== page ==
“Then, by all means commander, lead the way,” he ordered.
The bridge was unusually empty as captain Shearer and commander Kingston stepped off the turbolift. Shearer had ordered that all non-essential officers take some rest while they dealt with the Xavier incident. The crew had welcomed this; many of them had had very little rest in the past 46 hours as they had been in action protecting supply convoys to the front lines. Shearer made his way around the railings and down the ramp towards his chair at the centre of the bridge. As he sunk into it, Kingston relieved the officer manning commander J’mall’s station and took his place. She took the tricorder from her belt, opened it up and placed it on the surface of the console. She tapped a few commands into the computer then the tricorder beeped loudly, signalling that the computer was downloading the information contained within it. A short second later, the words ‘download complete’ appeared on the monitor.
“I’m ready to start the scan captain,” she reported.
“Go right ahead commander,” Shearer said from his chair. Kingston nodded and worked her console.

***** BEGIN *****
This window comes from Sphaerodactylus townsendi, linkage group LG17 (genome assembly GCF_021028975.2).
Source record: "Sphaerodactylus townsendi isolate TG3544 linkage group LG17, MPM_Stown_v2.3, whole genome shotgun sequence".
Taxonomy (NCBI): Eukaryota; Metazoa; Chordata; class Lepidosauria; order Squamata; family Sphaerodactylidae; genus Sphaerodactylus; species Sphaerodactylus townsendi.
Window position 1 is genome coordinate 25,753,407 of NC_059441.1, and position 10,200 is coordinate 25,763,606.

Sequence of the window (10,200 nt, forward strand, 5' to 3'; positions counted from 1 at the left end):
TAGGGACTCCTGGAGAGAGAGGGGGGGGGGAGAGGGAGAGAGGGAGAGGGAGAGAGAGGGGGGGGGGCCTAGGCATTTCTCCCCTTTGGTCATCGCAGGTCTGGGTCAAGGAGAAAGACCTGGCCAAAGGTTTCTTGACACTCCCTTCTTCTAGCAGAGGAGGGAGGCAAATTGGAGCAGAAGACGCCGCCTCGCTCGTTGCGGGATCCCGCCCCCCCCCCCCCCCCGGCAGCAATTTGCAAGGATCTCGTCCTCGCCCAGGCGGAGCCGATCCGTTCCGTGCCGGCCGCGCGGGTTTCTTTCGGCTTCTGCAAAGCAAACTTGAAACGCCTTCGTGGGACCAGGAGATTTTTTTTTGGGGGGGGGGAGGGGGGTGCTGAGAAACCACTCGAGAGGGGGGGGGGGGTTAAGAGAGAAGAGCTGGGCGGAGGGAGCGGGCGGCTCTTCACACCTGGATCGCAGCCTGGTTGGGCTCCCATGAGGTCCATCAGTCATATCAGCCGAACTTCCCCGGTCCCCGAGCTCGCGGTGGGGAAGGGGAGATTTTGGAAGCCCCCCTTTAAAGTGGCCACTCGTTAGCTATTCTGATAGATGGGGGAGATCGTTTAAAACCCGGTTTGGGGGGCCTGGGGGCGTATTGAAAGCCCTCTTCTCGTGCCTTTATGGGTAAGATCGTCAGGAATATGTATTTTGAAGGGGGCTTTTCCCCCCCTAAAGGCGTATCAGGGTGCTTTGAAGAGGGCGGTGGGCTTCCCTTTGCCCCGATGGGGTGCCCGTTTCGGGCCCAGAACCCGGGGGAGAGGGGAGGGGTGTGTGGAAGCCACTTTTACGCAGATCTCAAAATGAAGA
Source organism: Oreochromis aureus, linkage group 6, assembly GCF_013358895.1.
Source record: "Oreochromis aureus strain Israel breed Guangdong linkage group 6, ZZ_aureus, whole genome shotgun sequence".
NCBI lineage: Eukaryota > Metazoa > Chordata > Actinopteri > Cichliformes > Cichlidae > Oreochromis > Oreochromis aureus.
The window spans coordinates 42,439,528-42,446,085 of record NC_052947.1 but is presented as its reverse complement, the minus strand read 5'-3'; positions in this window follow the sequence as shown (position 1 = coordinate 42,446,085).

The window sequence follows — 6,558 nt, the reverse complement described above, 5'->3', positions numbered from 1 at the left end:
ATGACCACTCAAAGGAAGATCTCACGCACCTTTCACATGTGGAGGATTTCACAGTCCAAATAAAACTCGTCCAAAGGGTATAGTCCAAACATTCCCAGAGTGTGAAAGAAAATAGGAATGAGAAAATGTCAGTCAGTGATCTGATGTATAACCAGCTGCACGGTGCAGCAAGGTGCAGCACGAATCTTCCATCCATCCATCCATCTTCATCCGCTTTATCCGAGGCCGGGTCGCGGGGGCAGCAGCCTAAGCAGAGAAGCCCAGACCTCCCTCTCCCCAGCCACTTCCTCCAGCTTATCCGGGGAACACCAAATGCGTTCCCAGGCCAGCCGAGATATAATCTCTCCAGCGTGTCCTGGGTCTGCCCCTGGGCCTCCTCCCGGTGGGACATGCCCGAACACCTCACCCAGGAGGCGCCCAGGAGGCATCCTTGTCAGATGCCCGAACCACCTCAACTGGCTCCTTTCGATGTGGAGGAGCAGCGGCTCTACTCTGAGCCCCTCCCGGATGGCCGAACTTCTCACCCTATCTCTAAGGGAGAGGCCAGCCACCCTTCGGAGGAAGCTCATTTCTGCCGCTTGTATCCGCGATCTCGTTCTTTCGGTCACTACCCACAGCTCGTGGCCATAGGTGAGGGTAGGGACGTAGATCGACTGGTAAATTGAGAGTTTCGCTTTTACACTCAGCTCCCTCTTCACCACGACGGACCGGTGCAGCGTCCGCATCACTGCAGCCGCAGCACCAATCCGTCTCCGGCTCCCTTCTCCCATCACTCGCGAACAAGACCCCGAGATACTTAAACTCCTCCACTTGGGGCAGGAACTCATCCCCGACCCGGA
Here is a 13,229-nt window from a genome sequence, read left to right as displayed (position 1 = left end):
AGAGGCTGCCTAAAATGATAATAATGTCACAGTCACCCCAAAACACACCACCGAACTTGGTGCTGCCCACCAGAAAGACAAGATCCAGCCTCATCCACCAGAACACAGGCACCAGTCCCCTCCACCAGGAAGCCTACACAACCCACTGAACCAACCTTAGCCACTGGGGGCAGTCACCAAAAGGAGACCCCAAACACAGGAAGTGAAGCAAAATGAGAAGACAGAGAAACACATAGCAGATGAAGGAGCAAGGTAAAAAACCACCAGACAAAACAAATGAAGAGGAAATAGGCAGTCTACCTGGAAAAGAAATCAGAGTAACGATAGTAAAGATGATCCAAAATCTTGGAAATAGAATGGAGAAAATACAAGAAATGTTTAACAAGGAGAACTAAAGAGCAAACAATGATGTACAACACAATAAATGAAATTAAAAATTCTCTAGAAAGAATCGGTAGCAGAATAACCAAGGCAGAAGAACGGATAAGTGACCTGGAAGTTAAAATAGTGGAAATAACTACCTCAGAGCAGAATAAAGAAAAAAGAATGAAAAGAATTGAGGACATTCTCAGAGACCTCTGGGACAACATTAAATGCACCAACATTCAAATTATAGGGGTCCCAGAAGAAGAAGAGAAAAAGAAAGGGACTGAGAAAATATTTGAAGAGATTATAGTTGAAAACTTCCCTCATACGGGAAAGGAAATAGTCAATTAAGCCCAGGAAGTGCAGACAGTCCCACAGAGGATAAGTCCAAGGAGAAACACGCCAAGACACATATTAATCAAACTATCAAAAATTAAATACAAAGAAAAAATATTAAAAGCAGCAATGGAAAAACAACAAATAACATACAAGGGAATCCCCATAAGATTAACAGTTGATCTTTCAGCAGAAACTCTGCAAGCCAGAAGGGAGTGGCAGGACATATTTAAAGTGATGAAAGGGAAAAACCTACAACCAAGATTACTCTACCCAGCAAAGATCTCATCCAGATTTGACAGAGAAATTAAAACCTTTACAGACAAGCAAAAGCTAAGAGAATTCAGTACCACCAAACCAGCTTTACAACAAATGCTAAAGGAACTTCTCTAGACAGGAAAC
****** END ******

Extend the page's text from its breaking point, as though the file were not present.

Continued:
“Scanning…” Shearer glanced up at the image of the Xavier on the main viewer then quickly looked away. He had seen far too many dead, drifting starships on that viewscreen lately. The war was losing momentum; they all knew the end was soon near. No one could predict the outcome of the war though, but the odds seemed to be the favour of the Dominion.
“Scan complete,” commander Kingston’s voice interrupted the captain’s trail of thought. He turned his slightly, letting the commander know she had his full attention.
“I’m detecting just over twenty of the creatures scattered about the ship. The main concentration though seems to around main engineering,” she reported.
“Is there anyway you can get a transporter lock on them?” Shearer asked. Kingston worked her console for a second, then shook her head.
“Sorry sir, I can’t get individual locks on them,” she paused for a second. “But, if we can get the Xavier’s internal sensors working, we can use them to lock onto the creatures,” she proposed. Shearer thought for a second then tapped a button on his chair arm.
“Shearer to Gravis,” he said over the comm channel. A few seconds passed then the computer beeped to confirm a connection.
“Gravis here, go ahead captain,” came lieutenant Gravis’s voice over the bridge speakers.